The Best Candidate

Tips For Picking The Best Candidates For The Job

Hiring managers, we know you go through this process every day, and just when you think you've got a system down where you pick the right candidate, you may still end up with a poor hire. Interviews are inevitably nerve wracking for candidates, but it also is for interviews at as well. Just as interviewees can stick too closely to their preparation, hiring managers can miss out on valuable information gathering by going through the motions of the same interview setups. To maximize your interview process to obtain the best candidates:

1. Talk less, listen more.
Especially if you are particularly personable, it is common for hiring managers to take up a lot of valuable interview time just talking about the company or the position. Your job posting and website should explain most of that already. Also, interviewees can often build off false hope from a very friendly hiring manager. Being too chummy can cause a lax attitude, and if that's not the culture of the company, that gives false impressions on the candidates.

2. Switch up the phrasing of your questions
While some questions are necessary, others can produce overused responses. For example, “What is your greatest weakness?” commonly proves that everyone is a perfectionist, which certainly isn't the case most of the time. Depending on weak points of employees you've had in the past, maybe there is something specific about a candidate's work style that you are looking for. Be specific. Also, you can reword common questions to get more focused, concise answers that you're looking for. “What is your greatest weakness?” (opinion) can be changed to “What would your last boss say you could improve on?”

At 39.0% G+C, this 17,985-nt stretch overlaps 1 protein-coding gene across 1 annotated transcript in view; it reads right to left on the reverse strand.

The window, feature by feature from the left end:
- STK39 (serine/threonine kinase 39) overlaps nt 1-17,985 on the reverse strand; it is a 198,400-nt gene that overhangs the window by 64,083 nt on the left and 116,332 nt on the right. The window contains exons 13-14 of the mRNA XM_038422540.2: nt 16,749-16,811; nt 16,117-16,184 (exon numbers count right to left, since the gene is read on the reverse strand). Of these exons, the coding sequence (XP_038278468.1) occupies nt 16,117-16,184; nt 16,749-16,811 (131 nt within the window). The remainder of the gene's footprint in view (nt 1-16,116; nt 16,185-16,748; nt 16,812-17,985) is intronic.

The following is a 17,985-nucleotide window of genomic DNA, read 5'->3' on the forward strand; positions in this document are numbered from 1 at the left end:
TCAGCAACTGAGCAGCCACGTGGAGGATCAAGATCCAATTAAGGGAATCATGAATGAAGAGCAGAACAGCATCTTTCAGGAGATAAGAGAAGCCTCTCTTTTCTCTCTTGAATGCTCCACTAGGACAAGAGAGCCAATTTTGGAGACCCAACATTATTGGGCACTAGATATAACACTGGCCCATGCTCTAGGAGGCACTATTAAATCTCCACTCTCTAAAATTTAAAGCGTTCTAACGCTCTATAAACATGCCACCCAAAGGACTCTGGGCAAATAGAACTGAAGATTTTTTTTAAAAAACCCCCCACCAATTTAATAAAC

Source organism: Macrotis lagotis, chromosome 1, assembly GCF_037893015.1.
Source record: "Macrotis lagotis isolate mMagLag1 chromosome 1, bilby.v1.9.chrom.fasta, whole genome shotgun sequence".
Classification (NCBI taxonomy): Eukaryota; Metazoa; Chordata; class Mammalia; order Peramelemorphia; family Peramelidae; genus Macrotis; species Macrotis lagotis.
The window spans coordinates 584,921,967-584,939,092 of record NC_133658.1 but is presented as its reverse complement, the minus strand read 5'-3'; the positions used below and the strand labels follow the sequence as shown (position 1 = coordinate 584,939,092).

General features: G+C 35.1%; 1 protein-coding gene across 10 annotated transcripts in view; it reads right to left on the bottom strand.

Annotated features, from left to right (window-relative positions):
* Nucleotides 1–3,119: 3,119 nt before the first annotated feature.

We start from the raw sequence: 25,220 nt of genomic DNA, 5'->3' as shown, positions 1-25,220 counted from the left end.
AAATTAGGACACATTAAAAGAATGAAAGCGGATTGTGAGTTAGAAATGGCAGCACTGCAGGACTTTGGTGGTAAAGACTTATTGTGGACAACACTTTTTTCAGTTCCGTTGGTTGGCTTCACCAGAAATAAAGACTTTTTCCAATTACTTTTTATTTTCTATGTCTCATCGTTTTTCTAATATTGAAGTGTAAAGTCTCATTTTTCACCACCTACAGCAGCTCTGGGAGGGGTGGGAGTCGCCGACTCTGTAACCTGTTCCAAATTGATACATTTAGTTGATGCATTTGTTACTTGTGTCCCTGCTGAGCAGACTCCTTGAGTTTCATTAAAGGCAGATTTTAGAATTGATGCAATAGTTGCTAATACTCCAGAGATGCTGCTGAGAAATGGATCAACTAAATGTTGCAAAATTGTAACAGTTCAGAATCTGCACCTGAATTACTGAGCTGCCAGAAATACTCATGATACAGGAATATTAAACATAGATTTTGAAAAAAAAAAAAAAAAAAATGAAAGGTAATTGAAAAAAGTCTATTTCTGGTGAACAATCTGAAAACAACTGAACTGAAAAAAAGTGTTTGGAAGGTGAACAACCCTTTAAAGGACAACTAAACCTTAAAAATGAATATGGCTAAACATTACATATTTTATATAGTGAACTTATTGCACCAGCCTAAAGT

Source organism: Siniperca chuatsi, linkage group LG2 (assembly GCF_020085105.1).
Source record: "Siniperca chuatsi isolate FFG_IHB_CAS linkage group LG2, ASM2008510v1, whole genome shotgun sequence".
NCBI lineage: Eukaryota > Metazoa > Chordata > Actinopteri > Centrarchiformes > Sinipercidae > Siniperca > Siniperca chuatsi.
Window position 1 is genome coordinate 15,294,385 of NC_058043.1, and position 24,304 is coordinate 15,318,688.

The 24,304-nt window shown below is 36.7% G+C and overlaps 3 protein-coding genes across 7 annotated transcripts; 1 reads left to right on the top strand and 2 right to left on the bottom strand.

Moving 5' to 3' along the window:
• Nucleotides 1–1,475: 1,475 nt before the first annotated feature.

3. Follow up with all applicants and candidates
While you are only looking for one person for a role, there are many people who will experience your application process. As someone whose applied to a diverse range of companies myself, I tend to look up reviews of the company to see how the application process works. If someone is aggravated with the slow follow up, or lack thereof after an interview, it will show up on web reviews of your company. Be professional. It's as simple as sending a “We're received your email” or “We are moving forward with our application process” mass email. No one wants to work with a snobby company, as represented by an uncommunicative HR team.

4. Ask personality-revealing questions
Yes, this is the million-dollar question for every candidate you interview – are they who they appear to be on paper? Well, you can never tell how genuine someone is until you've worked with them. But what you can do is incorporate personality and professional in both the application and interview process. If your company's culture is truly a mix of each, you should represent that. Add one or two personality-related questions if you're really concerned about culture fit. For example, “If you could be any animal, what would you be and why?”. You don't have to take a lot of time on this. Just make sure you you're getting a good sense of who this person is.